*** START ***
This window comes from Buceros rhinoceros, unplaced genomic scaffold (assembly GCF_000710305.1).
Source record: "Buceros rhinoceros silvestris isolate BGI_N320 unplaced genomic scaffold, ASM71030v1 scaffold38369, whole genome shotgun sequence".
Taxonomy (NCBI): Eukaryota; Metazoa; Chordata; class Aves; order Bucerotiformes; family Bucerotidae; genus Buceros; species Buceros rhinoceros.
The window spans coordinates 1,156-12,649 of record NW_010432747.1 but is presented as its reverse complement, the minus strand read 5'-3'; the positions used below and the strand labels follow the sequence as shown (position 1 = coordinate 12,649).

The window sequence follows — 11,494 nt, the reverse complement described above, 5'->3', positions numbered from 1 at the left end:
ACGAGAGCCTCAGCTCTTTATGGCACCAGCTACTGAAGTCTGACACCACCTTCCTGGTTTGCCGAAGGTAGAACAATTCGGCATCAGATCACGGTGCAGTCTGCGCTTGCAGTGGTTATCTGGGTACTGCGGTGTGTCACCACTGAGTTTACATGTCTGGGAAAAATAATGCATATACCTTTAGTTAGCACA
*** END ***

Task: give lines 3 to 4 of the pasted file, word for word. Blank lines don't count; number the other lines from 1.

Taxonomy (NCBI): Eukaryota; Metazoa; Chordata; class Aves; order Bucerotiformes; family Bucerotidae; genus Buceros; species Buceros rhinoceros.
The window spans coordinates 1,156-12,649 of record NW_010432747.1 but is presented as its reverse complement, the minus strand read 5'-3'; the positions used below and the strand labels follow the sequence as shown (position 1 = coordinate 12,649).